October 12, 2016
The Yakima Herald-Republic
INITIATIVE 1433: NO
… If approved, the state minimum wage, now one of the highest in the nation at $9.47 an hour, would see phased-in increases starting at $11 an hour next year and rising to $13.50 an hour in 2020. Another provision, which could run afoul of the state’s single-subject law, would require employers to provide paid sick leave.
Initiative supporters tout this as a boon to Yakima Valley workers, and on the surface they are correct. Compared to the rest of the state, a disproportionate share of low-wage workers would benefit from the increase.
Problem is, a disproportionate share of employers here would feel a larger impact — a too-high minimum wage would prompt employers to hire fewer workers and cost jobs by encouraging companies to automate more duties. And while an orchardist can’t pack up trees and move to another state, other kinds of businesses may not be as encumbered. The placebound ag industry also points out that not only would minimum-wage workers get a raise, those just above them would need a pay bump to stay ahead of the minimum.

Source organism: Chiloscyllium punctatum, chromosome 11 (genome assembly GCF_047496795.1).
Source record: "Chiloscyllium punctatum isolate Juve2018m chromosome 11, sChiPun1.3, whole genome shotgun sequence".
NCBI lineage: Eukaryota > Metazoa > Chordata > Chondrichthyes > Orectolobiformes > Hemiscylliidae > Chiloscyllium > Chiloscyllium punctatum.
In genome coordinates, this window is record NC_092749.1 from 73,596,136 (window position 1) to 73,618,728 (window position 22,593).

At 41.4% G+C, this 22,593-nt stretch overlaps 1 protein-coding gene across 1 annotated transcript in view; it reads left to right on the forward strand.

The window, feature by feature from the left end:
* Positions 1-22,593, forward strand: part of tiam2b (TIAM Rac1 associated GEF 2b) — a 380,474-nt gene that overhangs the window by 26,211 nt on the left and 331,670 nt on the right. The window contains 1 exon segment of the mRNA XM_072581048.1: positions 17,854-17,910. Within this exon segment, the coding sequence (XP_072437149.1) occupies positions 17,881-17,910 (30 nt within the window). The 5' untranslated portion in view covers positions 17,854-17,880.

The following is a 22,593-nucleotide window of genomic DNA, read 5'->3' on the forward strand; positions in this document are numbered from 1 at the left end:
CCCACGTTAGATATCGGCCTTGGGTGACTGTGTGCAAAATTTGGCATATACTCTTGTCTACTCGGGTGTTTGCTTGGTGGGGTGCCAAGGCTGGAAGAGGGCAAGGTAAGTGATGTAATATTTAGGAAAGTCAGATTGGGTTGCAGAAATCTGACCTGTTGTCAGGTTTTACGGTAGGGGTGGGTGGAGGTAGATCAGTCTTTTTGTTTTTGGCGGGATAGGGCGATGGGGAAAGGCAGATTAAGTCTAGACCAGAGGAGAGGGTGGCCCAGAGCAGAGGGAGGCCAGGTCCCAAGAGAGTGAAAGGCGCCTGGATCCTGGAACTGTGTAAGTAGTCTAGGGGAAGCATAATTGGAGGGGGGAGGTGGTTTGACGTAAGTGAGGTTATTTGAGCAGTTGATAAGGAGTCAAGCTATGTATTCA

Supporters say the increased minimum wage in Seattle — in the process of being phased in to $15 for many companies — has not slowed Seattle’s roaring economy. But Seattle is a national outlier right now in economic growth, and its cost of living far exceeds that of the Yakima Valley. People here can enjoy a higher standard of living on a lot less.
As it is, workers do benefit from Initiative 688, which state voters approved by a 2-1 ratio in 1998. It raised the state minimum wage from $4.90 to $5.70 the first year, to $6.50 the next year and then was indexed to inflation, leaving the state with the current $9.47. The electorate may well be willing to repeat that outcome, but first voters must consider the economic uncertainty that the initiative would bring. The risk to businesses — and to jobs for workers — isn’t worth the promised rewards.